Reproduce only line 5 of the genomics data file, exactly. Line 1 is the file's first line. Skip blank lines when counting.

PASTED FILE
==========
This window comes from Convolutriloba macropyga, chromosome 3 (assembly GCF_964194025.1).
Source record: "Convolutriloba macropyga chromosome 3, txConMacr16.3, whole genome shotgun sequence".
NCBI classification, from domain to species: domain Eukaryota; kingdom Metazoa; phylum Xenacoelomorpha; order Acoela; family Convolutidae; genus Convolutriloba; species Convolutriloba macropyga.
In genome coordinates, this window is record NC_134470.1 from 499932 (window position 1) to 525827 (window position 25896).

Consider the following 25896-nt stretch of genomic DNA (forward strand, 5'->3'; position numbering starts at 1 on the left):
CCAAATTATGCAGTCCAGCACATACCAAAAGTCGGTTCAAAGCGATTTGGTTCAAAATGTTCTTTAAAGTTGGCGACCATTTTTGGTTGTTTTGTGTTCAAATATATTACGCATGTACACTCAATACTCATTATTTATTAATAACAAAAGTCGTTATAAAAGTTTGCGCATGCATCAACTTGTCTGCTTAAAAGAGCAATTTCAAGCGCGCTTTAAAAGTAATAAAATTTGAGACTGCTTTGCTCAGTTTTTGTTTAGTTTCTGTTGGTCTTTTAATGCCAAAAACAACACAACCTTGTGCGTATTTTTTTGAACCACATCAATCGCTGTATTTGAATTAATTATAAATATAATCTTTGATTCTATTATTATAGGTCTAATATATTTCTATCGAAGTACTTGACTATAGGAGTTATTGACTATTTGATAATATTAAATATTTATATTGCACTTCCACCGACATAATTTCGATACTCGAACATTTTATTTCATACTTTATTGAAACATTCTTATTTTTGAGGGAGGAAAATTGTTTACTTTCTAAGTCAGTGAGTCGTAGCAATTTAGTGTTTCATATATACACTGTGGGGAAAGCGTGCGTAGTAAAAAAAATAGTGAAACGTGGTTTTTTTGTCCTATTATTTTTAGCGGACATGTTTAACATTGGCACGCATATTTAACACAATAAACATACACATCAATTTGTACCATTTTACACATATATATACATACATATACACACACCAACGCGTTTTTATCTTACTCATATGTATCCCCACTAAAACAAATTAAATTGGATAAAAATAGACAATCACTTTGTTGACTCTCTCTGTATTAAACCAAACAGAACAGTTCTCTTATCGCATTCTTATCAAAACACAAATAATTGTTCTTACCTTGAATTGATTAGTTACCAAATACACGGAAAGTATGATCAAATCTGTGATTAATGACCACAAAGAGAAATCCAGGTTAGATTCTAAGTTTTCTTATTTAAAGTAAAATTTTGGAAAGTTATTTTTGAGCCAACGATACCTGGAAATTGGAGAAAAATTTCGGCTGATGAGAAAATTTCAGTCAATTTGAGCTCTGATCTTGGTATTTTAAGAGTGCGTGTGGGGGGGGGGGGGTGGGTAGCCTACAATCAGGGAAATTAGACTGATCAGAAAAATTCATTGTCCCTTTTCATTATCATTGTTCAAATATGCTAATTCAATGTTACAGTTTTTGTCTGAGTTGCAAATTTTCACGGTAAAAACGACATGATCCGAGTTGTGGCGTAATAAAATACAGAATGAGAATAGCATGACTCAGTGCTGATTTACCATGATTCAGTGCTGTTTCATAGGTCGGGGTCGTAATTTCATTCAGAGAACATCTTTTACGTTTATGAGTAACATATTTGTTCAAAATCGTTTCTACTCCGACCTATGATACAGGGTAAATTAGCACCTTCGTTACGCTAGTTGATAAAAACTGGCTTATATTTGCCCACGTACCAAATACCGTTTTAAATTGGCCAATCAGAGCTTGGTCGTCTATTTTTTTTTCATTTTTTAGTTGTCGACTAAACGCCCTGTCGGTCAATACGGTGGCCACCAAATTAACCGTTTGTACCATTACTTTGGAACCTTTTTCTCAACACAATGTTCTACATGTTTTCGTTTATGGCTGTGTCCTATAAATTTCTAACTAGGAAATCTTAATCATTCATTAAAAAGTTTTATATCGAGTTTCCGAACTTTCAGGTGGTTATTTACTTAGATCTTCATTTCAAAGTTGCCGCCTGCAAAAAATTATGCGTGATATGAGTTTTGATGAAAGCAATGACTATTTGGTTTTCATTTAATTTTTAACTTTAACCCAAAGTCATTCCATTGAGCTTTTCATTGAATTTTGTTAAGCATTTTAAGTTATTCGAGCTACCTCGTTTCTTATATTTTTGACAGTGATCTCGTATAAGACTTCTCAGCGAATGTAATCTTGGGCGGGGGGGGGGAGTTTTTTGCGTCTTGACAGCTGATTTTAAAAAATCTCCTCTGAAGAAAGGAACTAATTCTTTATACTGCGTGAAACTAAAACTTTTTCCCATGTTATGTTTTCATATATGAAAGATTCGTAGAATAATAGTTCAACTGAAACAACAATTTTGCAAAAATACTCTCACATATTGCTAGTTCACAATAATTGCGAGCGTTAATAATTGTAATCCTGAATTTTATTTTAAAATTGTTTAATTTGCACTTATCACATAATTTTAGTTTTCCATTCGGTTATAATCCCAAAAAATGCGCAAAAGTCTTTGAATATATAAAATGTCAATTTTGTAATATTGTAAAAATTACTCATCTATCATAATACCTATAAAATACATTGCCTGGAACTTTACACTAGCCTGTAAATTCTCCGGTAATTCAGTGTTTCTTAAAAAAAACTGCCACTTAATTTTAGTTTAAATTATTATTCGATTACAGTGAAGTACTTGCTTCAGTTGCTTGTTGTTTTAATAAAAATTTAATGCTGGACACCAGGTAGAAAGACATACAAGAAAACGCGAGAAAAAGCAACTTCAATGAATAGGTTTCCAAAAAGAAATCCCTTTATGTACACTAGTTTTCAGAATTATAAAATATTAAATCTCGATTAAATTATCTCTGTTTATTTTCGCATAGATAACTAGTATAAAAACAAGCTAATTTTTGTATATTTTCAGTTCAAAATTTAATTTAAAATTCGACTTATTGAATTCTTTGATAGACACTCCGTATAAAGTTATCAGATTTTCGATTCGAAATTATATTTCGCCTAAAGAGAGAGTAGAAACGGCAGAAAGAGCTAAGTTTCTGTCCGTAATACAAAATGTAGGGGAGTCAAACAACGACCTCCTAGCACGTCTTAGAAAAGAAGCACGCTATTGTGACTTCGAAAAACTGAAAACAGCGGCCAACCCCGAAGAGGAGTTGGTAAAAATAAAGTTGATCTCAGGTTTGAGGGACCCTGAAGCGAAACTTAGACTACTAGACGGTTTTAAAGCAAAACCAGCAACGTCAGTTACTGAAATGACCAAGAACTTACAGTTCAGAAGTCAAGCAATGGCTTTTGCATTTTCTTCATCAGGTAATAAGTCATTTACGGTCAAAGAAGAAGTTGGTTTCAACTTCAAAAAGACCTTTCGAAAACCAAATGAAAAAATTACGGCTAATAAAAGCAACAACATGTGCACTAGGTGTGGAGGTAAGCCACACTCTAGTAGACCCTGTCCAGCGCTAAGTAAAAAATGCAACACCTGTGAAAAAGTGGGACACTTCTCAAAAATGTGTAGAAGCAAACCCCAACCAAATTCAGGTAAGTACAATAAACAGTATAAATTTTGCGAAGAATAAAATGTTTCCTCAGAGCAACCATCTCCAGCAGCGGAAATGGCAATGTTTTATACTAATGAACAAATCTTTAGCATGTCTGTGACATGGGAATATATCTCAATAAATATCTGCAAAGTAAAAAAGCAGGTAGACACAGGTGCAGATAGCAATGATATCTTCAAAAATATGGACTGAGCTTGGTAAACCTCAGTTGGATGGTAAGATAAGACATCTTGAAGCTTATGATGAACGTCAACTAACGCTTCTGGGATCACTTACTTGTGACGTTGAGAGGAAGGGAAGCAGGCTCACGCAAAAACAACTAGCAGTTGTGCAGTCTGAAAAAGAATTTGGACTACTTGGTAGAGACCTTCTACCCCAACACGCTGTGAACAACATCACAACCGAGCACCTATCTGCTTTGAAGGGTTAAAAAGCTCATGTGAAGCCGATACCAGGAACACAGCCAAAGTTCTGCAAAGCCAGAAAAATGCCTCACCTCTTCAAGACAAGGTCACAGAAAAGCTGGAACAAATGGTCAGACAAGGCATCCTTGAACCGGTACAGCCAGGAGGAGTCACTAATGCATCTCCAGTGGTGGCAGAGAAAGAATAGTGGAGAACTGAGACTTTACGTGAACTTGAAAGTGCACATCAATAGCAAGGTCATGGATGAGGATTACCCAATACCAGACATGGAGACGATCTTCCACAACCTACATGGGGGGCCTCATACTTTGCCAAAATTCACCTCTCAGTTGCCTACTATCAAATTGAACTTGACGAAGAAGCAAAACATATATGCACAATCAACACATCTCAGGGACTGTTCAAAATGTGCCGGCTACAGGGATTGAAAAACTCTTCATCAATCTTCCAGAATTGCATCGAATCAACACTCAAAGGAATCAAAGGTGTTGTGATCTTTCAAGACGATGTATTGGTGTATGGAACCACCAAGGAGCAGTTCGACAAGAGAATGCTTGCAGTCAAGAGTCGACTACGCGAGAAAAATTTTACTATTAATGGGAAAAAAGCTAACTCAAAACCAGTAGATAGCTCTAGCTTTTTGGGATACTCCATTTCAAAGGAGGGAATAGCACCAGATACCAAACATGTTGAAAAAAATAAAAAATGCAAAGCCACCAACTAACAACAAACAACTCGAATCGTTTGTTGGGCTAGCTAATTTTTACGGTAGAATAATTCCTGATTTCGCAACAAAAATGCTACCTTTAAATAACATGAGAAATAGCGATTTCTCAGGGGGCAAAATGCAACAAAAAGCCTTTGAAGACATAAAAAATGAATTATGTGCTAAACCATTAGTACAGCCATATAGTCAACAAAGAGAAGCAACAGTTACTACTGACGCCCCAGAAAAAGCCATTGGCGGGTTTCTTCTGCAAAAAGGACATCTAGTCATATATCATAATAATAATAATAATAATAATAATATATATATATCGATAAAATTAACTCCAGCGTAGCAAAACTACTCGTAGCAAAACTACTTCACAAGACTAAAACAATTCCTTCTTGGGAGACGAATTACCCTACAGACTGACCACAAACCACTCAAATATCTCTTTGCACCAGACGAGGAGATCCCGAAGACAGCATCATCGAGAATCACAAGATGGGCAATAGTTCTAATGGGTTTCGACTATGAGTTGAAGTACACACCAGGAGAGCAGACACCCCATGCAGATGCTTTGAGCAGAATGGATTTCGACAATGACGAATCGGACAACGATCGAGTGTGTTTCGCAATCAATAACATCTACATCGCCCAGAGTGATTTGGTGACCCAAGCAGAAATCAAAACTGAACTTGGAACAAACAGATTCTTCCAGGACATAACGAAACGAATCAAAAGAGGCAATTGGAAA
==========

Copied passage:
Consider the following 25896-nt stretch of genomic DNA (forward strand, 5'->3'; position numbering starts at 1 on the left):